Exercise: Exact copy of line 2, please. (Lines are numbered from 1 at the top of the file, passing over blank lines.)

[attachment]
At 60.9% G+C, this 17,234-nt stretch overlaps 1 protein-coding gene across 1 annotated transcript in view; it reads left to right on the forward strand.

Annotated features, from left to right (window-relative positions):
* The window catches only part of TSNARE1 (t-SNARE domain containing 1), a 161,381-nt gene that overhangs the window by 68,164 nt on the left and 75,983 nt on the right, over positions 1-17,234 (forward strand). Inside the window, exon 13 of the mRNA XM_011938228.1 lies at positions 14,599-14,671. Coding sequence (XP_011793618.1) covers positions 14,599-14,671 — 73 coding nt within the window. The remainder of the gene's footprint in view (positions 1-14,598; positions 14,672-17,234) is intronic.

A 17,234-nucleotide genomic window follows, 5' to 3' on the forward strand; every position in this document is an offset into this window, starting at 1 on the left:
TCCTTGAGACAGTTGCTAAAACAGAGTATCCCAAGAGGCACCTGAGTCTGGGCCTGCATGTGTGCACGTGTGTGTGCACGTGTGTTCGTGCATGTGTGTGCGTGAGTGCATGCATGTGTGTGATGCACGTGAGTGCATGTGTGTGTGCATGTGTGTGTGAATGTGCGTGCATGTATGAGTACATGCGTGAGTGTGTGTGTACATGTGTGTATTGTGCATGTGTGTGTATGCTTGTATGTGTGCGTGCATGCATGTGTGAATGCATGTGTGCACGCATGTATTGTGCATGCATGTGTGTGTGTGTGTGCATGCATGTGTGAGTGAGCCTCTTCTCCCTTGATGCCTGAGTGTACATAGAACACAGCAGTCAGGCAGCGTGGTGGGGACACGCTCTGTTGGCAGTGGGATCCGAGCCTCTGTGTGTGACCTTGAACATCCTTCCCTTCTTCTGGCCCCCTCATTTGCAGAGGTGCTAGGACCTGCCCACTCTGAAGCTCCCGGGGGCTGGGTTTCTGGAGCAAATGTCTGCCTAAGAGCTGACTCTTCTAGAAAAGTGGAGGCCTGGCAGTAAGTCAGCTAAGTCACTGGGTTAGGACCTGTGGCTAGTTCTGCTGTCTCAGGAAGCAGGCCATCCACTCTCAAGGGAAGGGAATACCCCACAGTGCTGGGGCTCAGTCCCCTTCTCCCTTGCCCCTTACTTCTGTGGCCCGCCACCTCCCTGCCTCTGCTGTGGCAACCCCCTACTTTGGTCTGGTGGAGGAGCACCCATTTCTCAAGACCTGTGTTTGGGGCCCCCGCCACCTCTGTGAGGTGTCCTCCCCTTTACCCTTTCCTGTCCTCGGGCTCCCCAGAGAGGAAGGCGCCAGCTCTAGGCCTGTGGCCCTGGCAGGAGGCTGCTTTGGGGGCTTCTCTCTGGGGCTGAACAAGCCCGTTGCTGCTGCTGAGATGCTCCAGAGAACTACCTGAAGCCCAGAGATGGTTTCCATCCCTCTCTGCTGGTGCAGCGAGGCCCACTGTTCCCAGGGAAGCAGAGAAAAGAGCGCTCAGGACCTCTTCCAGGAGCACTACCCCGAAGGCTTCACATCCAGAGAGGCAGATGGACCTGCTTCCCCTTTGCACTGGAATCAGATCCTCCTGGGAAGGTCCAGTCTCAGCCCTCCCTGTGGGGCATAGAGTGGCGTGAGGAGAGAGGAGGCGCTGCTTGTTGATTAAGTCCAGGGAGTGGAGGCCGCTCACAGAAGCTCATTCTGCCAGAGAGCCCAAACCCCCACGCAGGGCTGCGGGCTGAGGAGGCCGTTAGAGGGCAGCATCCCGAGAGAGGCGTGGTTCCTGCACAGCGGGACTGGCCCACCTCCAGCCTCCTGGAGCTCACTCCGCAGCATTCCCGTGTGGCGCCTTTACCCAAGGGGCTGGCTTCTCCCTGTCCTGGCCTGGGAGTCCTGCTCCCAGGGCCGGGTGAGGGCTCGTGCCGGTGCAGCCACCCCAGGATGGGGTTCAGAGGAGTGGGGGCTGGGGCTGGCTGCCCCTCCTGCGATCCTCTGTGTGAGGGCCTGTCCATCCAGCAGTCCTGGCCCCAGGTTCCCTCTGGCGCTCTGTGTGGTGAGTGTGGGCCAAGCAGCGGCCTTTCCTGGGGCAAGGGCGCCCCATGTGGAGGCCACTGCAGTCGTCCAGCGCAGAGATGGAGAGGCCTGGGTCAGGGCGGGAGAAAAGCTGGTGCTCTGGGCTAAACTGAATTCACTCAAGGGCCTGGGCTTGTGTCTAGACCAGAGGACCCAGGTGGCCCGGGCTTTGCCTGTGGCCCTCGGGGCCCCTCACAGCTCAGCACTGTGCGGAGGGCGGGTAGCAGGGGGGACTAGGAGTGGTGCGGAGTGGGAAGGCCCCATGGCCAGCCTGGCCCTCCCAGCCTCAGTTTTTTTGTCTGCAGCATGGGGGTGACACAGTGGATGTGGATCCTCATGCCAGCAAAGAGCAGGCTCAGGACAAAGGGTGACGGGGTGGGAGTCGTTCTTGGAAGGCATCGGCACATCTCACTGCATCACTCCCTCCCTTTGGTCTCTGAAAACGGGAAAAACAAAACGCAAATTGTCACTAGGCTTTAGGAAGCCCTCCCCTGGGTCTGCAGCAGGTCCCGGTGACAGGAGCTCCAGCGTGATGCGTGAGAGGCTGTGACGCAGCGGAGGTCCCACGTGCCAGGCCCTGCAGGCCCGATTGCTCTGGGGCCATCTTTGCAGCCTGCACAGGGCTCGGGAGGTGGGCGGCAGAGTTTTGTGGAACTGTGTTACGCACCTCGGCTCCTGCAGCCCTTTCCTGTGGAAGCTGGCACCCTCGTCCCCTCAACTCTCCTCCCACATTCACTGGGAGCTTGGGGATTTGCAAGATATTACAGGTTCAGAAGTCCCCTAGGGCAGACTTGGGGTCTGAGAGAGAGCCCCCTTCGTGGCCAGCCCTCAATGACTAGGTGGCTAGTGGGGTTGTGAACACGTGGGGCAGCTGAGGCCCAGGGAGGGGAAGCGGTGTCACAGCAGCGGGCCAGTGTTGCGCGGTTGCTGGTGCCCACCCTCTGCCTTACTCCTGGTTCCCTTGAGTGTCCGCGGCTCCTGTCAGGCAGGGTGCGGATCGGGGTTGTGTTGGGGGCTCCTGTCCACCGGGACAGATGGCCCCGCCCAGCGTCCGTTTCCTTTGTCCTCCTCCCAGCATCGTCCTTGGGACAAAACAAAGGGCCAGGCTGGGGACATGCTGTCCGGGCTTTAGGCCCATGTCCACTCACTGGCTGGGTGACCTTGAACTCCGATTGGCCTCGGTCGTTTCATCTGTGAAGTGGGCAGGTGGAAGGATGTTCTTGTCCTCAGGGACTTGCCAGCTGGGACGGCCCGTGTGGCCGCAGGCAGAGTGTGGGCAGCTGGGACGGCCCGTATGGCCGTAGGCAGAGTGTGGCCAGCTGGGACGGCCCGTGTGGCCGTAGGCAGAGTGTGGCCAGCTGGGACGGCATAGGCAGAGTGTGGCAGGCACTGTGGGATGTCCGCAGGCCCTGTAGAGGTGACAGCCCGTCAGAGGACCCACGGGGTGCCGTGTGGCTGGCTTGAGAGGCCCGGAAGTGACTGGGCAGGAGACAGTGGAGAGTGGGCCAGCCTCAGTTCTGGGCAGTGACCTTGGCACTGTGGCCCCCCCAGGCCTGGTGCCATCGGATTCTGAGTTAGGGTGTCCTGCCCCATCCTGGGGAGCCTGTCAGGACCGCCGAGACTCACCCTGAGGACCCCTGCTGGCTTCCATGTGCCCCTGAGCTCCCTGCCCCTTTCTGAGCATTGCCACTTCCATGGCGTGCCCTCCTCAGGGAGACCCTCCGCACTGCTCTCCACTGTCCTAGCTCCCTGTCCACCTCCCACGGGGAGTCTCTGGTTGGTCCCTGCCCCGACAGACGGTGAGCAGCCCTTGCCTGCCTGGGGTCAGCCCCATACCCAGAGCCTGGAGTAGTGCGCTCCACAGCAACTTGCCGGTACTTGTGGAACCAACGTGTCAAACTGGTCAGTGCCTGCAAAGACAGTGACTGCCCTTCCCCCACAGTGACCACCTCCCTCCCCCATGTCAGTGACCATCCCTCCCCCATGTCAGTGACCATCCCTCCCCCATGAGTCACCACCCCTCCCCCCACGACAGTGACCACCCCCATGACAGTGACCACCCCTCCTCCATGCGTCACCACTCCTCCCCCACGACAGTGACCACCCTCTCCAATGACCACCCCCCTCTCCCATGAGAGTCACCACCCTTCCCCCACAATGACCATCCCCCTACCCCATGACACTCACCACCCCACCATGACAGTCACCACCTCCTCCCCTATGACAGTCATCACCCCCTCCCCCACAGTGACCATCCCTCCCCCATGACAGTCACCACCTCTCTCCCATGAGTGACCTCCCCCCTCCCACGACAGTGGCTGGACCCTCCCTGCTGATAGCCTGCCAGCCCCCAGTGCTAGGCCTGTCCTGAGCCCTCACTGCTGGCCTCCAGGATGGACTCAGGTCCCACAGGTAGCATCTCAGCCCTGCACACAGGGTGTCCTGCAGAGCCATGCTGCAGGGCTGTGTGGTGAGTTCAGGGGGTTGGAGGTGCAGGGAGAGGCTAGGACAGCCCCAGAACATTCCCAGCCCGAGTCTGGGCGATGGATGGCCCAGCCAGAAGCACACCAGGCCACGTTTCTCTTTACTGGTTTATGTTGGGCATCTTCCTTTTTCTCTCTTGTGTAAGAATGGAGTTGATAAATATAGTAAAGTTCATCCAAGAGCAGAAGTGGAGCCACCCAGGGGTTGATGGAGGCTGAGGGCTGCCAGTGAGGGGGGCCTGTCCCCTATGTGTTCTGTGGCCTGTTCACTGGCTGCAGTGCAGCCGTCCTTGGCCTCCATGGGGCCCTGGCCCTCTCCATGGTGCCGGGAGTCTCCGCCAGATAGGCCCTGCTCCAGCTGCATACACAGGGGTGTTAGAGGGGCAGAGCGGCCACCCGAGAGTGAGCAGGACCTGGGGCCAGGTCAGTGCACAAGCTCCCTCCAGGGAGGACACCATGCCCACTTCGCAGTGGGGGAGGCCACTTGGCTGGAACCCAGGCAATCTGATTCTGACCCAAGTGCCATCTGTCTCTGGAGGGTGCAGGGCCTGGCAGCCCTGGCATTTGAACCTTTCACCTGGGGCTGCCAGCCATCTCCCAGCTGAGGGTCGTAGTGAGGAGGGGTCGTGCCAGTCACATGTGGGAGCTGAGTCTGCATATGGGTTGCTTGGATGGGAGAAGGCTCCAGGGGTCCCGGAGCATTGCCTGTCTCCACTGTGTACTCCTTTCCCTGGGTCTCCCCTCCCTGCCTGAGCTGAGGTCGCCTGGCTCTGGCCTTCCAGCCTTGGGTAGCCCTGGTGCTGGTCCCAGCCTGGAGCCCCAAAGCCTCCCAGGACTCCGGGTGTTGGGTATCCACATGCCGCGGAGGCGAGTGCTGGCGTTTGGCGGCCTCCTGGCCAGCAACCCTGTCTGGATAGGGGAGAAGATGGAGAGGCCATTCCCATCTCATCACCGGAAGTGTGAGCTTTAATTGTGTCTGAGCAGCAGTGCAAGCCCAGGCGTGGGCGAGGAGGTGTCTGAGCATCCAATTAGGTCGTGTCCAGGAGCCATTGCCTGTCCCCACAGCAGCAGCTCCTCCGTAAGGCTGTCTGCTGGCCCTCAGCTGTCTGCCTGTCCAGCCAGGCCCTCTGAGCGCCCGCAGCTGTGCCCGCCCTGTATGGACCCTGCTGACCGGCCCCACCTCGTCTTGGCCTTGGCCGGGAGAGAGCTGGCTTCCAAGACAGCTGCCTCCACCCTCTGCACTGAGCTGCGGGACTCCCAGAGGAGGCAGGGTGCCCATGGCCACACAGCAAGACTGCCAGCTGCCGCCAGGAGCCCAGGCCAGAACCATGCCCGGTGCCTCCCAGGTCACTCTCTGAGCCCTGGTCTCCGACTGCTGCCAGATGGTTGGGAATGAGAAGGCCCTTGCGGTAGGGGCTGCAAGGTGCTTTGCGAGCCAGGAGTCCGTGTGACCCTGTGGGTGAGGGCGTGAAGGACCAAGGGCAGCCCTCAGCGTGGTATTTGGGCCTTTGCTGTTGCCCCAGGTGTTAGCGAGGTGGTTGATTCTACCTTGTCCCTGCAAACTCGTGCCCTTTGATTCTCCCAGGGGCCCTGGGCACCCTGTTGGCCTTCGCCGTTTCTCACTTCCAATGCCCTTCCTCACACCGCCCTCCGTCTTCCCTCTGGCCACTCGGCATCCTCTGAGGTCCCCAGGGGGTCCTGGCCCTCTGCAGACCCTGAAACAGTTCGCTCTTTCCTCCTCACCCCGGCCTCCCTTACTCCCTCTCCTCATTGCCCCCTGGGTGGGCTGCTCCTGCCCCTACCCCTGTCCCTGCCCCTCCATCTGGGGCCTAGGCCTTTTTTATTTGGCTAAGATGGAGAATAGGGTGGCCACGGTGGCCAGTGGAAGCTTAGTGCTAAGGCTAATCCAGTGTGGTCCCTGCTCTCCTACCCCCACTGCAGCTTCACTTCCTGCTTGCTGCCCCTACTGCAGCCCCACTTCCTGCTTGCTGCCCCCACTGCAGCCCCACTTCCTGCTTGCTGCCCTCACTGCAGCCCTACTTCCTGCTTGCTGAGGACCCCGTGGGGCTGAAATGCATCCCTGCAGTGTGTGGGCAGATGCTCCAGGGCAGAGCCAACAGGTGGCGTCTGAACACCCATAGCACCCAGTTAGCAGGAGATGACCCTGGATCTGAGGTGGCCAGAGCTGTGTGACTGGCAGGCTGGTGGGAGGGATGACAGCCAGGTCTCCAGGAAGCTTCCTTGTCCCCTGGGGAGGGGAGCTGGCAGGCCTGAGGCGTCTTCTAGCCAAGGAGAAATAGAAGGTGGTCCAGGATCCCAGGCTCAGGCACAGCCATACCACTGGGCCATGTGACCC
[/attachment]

Annotated features, from left to right (window-relative positions):